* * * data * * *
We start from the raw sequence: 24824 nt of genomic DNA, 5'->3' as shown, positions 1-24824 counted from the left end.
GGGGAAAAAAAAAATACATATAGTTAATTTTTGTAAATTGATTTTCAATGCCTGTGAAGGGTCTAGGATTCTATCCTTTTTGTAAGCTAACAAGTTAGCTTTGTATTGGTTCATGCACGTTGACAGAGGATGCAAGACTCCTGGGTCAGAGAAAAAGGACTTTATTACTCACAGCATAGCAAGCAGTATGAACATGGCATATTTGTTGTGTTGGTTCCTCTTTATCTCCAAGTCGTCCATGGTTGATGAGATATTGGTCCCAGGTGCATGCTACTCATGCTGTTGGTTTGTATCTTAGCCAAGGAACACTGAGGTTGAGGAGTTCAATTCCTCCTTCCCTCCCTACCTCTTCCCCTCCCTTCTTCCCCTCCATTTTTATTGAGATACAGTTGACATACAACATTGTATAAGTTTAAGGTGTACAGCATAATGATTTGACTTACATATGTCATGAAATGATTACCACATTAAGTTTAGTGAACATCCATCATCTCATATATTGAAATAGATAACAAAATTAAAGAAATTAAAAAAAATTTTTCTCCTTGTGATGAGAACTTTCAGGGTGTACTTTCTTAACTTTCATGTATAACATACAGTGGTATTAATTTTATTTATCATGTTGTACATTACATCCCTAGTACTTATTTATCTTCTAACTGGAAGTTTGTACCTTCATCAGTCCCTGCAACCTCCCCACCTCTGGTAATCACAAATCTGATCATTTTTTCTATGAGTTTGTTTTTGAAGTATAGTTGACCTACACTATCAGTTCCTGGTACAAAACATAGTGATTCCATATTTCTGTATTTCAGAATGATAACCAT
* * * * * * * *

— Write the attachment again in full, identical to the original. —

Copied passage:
We start from the raw sequence: 24824 nt of genomic DNA, 5'->3' as shown, positions 1-24824 counted from the left end.
GGGGAAAAAAAAAATACATATAGTTAATTTTTGTAAATTGATTTTCAATGCCTGTGAAGGGTCTAGGATTCTATCCTTTTTGTAAGCTAACAAGTTAGCTTTGTATTGGTTCATGCACGTTGACAGAGGATGCAAGACTCCTGGGTCAGAGAAAAAGGACTTTATTACTCACAGCATAGCAAGCAGTATGAACATGGCATATTTGTTGTGTTGGTTCCTCTTTATCTCCAAGTCGTCCATGGTTGATGAGATATTGGTCCCAGGTGCATGCTACTCATGCTGTTGGTTTGTATCTTAGCCAAGGAACACTGAGGTTGAGGAGTTCAATTCCTCCTTCCCTCCCTACCTCTTCCCCTCCCTTCTTCCCCTCCATTTTTATTGAGATACAGTTGACATACAACATTGTATAAGTTTAAGGTGTACAGCATAATGATTTGACTTACATATGTCATGAAATGATTACCACATTAAGTTTAGTGAACATCCATCATCTCATATATTGAAATAGATAACAAAATTAAAGAAATTAAAAAAAATTTTTCTCCTTGTGATGAGAACTTTCAGGGTGTACTTTCTTAACTTTCATGTATAACATACAGTGGTATTAATTTTATTTATCATGTTGTACATTACATCCCTAGTACTTATTTATCTTCTAACTGGAAGTTTGTACCTTCATCAGTCCCTGCAACCTCCCCACCTCTGGTAATCACAAATCTGATCATTTTTTCTATGAGTTTGTTTTTGAAGTATAGTTGACCTACACTATCAGTTCCTGGTACAAAACATAGTGATTCCATATTTCTGTATTTCAGAATGATAACCAT